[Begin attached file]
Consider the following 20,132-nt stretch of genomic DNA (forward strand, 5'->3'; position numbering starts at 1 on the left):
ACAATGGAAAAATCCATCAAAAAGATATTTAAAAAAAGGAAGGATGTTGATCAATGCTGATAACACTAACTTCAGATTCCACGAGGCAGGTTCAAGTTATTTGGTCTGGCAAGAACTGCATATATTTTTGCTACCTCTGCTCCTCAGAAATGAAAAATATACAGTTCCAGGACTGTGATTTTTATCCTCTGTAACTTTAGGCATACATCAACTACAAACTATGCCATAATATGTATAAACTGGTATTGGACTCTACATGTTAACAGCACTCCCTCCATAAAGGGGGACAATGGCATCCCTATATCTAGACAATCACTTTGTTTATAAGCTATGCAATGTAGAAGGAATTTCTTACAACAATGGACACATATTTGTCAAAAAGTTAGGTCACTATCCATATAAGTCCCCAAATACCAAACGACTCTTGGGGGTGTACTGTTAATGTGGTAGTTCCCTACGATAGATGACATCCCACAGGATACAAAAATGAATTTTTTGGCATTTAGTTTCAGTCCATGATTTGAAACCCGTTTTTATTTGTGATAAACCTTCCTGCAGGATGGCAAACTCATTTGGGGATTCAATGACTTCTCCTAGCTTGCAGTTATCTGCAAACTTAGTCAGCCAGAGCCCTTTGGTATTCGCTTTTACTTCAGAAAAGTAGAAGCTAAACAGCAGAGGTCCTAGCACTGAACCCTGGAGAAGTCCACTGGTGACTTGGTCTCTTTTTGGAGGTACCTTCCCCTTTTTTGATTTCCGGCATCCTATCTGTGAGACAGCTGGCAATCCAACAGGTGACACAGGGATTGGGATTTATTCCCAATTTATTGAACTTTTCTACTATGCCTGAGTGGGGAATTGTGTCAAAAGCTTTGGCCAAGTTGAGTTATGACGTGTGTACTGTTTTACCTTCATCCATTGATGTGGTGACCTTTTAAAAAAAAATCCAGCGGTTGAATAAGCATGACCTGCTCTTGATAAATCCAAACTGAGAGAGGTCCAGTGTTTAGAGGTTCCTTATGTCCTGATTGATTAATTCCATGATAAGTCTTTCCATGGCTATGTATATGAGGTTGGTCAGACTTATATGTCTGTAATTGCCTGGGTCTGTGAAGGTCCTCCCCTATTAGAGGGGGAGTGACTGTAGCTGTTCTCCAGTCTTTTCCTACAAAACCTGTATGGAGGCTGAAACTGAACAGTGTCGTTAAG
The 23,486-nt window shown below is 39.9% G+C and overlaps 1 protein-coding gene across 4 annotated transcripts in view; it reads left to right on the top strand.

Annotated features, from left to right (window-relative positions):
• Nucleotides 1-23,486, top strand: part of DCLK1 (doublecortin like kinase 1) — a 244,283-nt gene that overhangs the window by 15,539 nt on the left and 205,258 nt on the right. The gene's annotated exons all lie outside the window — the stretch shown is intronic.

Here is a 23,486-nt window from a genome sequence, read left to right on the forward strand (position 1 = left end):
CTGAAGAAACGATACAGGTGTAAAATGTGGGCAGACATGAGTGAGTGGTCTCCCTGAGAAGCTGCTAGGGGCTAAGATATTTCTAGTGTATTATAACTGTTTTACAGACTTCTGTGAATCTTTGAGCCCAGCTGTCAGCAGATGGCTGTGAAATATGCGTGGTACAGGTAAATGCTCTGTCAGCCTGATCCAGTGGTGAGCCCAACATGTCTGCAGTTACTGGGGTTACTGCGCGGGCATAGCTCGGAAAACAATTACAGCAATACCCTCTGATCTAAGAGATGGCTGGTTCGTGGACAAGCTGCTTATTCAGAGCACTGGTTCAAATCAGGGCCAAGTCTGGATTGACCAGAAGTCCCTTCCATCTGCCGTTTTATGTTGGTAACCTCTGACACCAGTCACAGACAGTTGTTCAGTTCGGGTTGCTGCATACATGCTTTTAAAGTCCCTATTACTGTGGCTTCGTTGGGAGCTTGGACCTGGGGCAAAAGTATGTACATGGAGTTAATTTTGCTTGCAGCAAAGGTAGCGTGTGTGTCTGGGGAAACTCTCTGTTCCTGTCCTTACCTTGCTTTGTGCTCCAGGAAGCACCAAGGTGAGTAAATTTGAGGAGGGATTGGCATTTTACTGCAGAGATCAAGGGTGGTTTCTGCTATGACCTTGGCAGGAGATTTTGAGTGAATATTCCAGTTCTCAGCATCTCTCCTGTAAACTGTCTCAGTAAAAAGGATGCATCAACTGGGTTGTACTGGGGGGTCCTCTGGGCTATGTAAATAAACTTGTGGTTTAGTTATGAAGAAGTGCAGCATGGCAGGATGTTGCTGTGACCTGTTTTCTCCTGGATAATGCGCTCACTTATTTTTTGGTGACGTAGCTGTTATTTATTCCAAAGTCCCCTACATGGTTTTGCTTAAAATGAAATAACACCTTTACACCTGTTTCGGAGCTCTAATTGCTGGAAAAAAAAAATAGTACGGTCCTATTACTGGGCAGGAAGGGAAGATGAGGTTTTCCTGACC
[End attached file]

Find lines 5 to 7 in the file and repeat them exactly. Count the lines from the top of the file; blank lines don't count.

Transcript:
• Nucleotides 1-23,486, top strand: part of DCLK1 (doublecortin like kinase 1) — a 244,283-nt gene that overhangs the window by 15,539 nt on the left and 205,258 nt on the right. The gene's annotated exons all lie outside the window — the stretch shown is intronic.

Here is a 23,486-nt window from a genome sequence, read left to right on the forward strand (position 1 = left end):
CTGAAGAAACGATACAGGTGTAAAATGTGGGCAGACATGAGTGAGTGGTCTCCCTGAGAAGCTGCTAGGGGCTAAGATATTTCTAGTGTATTATAACTGTTTTACAGACTTCTGTGAATCTTTGAGCCCAGCTGTCAGCAGATGGCTGTGAAATATGCGTGGTACAGGTAAATGCTCTGTCAGCCTGATCCAGTGGTGAGCCCAACATGTCTGCAGTTACTGGGGTTACTGCGCGGGCATAGCTCGGAAAACAATTACAGCAATACCCTCTGATCTAAGAGATGGCTGGTTCGTGGACAAGCTGCTTATTCAGAGCACTGGTTCAAATCAGGGCCAAGTCTGGATTGACCAGAAGTCCCTTCCATCTGCCGTTTTATGTTGGTAACCTCTGACACCAGTCACAGACAGTTGTTCAGTTCGGGTTGCTGCATACATGCTTTTAAAGTCCCTATTACTGTGGCTTCGTTGGGAGCTTGGACCTGGGGCAAAAGTATGTACATGGAGTTAATTTTGCTTGCAGCAAAGGTAGCGTGTGTGTCTGGGGAAACTCTCTGTTCCTGTCCTTACCTTGCTTTGTGCTCCAGGAAGCACCAAGGTGAGTAAATTTGAGGAGGGATTGGCATTTTACTGCAGAGATCAAGGGTGGTTTCTGCTATGACCTTGGCAGGAGATTTTGAGTGAATATTCCAGTTCTCAGCATCTCTCCTGTAAACTGTCTCAGTAAAAAGGATGCATCAACTGGGTTGTACTGGGGGGTCCTCTGGGCTATGTAAATAAACTTGTGGTTTAGTTATGAAGAAGTGCAGCATGGCAGGATGTTGCTGTGACCTGTTTTCTCCTGGATAATGCGCTCACTTATTTTTTGGTGACGTAGCTGTTATTTATTCCAAAGTCCCCTACATGGTTTTGCTTAAAATGAAATAACACCTTTACACCTGTTTCGGAGCTCTAATTGCTGGAAAAAAAAAATAGTACGGTCCTATTACTGGGCAGGAAGGGAAGATGAGGTTTTCCTGACC